there is no way to "take back" the phrase "that's what she said" since it originated as an insult. an innocent connotation never existed to return to.

Lyn Mikel Brown said...

The innocent phrase would simply be, literally, “that’s what she said” without any offensive overlay. As you can see, we put up a qualifying explanation beside this choice thanks to your email — sincerely, thanks for that!

We’re tired of the way girls are used in the way this punchline uses them and one way to fight it is to flood the media with positive things girl say. Stay tuned. We are on the same page here, fighting for the same thing, and we won’t sell out girls to get there. If this works against our overall goal, we’ll drop it! But we want to hear from girls to know what they can get behind.

Benita said...

I would have to agree with francesca, that it would be more empowering to use something else. There will always be people hearing "that's what she said" and turning it into innuendo. After all, that was the original intent of the joke. Maybe the phrase could be used here and there in a different way, but as a name for a girls' empowerment project it would be the subject of ridicule and "backlash" more. (Maybe quote famous strong women with a "THAT'S what SHE said!" at the end...)

Barbasaurus said...

I like "Girl up!"

What about "Be." As in, Be yourself, Be comfortable, Be powerful, Be honest, Be quiet, Be loud, Be curious, Be silly... Be you. Part of the campaign could be to incorporate those different phrases.

I love what you're doing! Thanks for "Be"ing awesome!

Aleah said...

Thanks for the feedback everyone. We also heard from a girl who liked "That's what she said" but thought, too, that it would be hard to reclaim this phrase. She suggested "That's what she says" which hints at and plays with the joke phrase but takes a present tense stance, claiming girls' voices. I like it. What do you all think?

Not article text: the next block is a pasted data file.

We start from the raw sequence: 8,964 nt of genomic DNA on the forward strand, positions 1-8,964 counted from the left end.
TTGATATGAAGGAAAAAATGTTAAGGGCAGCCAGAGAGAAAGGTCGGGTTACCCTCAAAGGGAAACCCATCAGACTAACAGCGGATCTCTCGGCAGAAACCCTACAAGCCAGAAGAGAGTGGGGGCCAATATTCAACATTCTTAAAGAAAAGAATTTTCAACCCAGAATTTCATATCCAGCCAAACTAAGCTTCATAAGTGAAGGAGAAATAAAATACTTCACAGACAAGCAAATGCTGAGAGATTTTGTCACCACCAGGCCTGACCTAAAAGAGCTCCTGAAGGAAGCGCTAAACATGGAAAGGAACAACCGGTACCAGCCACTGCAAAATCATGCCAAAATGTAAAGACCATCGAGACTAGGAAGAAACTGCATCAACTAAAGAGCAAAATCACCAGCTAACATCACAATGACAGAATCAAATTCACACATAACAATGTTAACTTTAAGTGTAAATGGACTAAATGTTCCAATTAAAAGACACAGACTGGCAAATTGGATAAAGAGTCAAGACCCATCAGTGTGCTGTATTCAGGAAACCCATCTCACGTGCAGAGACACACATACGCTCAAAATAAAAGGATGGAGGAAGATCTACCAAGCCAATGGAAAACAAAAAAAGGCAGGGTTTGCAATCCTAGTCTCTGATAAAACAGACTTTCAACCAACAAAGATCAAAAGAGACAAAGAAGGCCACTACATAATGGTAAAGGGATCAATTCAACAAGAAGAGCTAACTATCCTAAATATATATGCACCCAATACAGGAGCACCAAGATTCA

I also like "Be"...simple, present, zen like even.

Ali said...

I have a few ideas

Girl Power: Not just a myth.

Stay True, Stay Strong, Stay You.

GRAMS: Girls Rising Above the Media's Stereotypes

Dawn said...

I like that what she said or thats what she says. It is a phrase that is relevant for this time period. This is a phrase unlike the N word which did not emerge with a negative connotation. Before this year that's what she said meant simply that's what she said. The woman's voice is powerful, so lets hear what she has to say.

Pigtail Pals Melissa Wardy said...

What a great campaign! Pigtail Pals is your ally in Redefining Girly, so let us know what we can do to spread the word for you!

We love "Girl Up!". It suggests strength, action, and a play on the terms "Man Up" or "Ante Up".

Also "Girl Up" is short, so it would be easy to tweet, text, etc...

Best of luck, please let Pigtail Pals know what we can do to help with this endeavor. Whatever you need!

Melissa Wardy

Yasemin said...

how about "now, THAT's what she said", or something that reiterates the fact that we are re-claiming this phrase. emphasize the connection in hopes that people will use it when a girl says something empowering.